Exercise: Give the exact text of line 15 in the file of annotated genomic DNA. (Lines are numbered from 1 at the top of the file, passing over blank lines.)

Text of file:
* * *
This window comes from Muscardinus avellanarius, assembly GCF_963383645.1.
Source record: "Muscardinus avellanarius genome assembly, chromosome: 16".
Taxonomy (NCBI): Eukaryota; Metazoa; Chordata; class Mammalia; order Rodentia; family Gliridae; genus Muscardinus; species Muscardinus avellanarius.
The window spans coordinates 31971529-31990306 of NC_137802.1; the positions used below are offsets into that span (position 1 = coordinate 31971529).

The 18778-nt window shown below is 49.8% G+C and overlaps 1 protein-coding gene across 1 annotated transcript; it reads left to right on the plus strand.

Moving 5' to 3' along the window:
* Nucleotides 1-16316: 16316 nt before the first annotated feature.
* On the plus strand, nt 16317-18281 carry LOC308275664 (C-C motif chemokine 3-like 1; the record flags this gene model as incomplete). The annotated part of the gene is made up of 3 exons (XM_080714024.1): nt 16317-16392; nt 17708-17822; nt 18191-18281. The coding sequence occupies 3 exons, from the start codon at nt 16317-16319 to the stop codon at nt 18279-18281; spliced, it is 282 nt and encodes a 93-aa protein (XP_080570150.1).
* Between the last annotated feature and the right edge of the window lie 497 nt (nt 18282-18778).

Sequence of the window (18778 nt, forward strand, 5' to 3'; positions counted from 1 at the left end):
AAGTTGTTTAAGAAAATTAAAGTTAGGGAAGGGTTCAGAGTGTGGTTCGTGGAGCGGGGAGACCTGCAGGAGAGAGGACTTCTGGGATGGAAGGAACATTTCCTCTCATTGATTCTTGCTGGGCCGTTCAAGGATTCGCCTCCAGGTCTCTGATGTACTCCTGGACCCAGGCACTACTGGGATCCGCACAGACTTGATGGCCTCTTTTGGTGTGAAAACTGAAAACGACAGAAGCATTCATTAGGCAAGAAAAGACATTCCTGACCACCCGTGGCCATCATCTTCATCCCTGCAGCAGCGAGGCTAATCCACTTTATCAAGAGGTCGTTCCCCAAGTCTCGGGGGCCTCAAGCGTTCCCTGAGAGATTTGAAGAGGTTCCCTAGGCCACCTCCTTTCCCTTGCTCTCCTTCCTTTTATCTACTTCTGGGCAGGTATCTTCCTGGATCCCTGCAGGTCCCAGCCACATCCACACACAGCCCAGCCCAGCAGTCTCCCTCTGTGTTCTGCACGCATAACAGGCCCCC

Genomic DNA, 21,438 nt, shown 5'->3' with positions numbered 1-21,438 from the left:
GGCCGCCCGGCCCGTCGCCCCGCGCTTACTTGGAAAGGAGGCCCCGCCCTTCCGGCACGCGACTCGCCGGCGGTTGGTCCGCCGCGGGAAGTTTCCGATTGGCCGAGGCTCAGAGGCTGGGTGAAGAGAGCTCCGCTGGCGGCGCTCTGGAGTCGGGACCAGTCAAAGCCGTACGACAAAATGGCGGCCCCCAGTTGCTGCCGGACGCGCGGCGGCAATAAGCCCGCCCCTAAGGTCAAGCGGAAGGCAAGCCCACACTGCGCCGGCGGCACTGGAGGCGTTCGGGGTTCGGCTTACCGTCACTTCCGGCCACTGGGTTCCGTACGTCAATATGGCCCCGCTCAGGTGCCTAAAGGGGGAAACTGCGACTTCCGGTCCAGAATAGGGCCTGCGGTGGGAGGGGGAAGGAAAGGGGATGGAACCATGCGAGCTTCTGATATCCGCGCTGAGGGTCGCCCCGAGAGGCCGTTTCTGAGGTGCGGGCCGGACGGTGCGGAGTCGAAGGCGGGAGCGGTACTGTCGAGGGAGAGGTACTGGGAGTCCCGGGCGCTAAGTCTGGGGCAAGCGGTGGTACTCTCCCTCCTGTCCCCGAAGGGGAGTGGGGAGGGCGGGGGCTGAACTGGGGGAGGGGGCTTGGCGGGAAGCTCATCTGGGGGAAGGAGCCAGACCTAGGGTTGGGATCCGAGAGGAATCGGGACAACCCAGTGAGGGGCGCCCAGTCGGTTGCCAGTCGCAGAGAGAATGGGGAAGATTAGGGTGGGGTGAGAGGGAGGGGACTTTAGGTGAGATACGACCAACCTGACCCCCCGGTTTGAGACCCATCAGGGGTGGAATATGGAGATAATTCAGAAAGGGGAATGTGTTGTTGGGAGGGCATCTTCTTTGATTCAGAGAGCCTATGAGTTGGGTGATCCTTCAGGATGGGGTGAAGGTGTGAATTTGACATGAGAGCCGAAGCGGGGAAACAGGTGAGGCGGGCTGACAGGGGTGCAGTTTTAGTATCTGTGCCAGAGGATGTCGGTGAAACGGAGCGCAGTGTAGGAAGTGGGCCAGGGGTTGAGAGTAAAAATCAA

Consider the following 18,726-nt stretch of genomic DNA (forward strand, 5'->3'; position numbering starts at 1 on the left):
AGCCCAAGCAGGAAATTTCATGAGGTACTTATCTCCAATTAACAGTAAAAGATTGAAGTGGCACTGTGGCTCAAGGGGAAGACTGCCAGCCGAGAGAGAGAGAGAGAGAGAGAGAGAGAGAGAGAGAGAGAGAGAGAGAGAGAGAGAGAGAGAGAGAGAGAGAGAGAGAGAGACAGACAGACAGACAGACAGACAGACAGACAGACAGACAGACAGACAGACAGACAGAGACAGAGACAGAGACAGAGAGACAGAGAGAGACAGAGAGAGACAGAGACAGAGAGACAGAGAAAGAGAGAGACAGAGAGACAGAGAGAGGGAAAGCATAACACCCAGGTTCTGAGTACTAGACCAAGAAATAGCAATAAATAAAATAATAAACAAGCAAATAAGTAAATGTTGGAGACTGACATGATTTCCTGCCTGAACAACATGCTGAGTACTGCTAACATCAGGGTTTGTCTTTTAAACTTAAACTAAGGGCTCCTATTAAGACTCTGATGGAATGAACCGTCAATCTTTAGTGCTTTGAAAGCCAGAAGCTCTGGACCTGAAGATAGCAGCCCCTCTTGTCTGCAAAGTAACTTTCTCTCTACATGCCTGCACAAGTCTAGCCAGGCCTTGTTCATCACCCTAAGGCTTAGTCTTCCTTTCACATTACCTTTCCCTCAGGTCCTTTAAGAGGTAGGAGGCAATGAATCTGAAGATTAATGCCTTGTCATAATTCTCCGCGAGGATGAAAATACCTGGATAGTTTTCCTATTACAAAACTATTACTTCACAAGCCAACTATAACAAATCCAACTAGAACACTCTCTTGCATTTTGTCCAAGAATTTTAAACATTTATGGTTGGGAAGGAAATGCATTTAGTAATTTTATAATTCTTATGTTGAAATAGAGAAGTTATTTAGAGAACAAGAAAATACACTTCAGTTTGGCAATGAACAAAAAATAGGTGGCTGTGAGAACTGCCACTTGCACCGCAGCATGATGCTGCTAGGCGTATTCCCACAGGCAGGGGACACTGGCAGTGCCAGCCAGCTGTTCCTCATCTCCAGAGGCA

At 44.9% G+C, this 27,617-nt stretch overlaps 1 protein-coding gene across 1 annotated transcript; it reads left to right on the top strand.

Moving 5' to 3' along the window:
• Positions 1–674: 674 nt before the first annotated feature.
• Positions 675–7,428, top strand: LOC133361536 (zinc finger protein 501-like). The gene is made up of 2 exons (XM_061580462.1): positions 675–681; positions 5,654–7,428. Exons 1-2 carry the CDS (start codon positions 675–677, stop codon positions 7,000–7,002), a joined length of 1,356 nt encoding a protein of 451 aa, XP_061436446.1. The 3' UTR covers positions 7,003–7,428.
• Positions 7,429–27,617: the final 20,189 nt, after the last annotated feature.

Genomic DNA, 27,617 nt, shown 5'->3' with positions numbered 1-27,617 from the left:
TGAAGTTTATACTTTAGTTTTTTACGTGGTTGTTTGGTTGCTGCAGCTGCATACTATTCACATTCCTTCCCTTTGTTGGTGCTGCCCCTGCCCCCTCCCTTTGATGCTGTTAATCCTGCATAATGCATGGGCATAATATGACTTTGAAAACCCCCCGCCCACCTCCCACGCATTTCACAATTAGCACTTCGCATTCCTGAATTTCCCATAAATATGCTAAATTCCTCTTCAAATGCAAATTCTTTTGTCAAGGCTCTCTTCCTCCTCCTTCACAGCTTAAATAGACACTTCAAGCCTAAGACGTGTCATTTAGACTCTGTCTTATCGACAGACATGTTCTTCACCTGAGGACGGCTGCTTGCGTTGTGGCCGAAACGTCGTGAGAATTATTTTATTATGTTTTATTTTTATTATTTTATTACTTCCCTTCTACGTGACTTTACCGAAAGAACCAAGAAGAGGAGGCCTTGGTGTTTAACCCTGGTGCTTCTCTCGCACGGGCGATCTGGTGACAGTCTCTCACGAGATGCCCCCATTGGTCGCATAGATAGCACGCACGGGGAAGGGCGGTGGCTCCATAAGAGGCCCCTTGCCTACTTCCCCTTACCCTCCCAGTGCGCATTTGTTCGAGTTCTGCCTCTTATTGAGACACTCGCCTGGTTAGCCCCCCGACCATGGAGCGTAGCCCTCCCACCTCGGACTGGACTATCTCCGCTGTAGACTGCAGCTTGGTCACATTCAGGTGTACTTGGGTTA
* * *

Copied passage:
AGCCCAAGCAGGAAATTTCATGAGGTACTTATCTCCAATTAACAGTAAAAGATTGAAGTGGCACTGTGGCTCAAGGGGAAGACTGCCAGCCGAGAGAGAGAGAGAGAGAGAGAGAGAGAGAGAGAGAGAGAGAGAGAGAGAGAGAGAGAGAGAGAGAGAGAGAGAGAGAGAGACAGACAGACAGACAGACAGACAGACAGACAGACAGACAGACAGACAGACAGACAGAGACAGAGACAGAGACAGAGAGACAGAGAGAGACAGAGAGAGACAGAGACAGAGAGACAGAGAAAGAGAGAGACAGAGAGACAGAGAGAGGGAAAGCATAACACCCAGGTTCTGAGTACTAGACCAAGAAATAGCAATAAATAAAATAATAAACAAGCAAATAAGTAAATGTTGGAGACTGACATGATTTCCTGCCTGAACAACATGCTGAGTACTGCTAACATCAGGGTTTGTCTTTTAAACTTAAACTAAGGGCTCCTATTAAGACTCTGATGGAATGAACCGTCAATCTTTAGTGCTTTGAAAGCCAGAAGCTCTGGACCTGAAGATAGCAGCCCCTCTTGTCTGCAAAGTAACTTTCTCTCTACATGCCTGCACAAGTCTAGCCAGGCCTTGTTCATCACCCTAAGGCTTAGTCTTCCTTTCACATTACCTTTCCCTCAGGTCCTTTAAGAGGTAGGAGGCAATGAATCTGAAGATTAATGCCTTGTCATAATTCTCCGCGAGGATGAAAATACCTGGATAGTTTTCCTATTACAAAACTATTACTTCACAAGCCAACTATAACAAATCCAACTAGAACACTCTCTTGCATTTTGTCCAAGAATTTTAAACATTTATGGTTGGGAAGGAAATGCATTTAGTAATTTTATAATTCTTATGTTGAAATAGAGAAGTTATTTAGAGAACAAGAAAATACACTTCAGTTTGGCAATGAACAAAAAATAGGTGGCTGTGAGAACTGCCACTTGCACCGCAGCATGATGCTGCTAGGCGTATTCCCACAGGCAGGGGACACTGGCAGTGCCAGCCAGCTGTTCCTCATCTCCAGAGGCA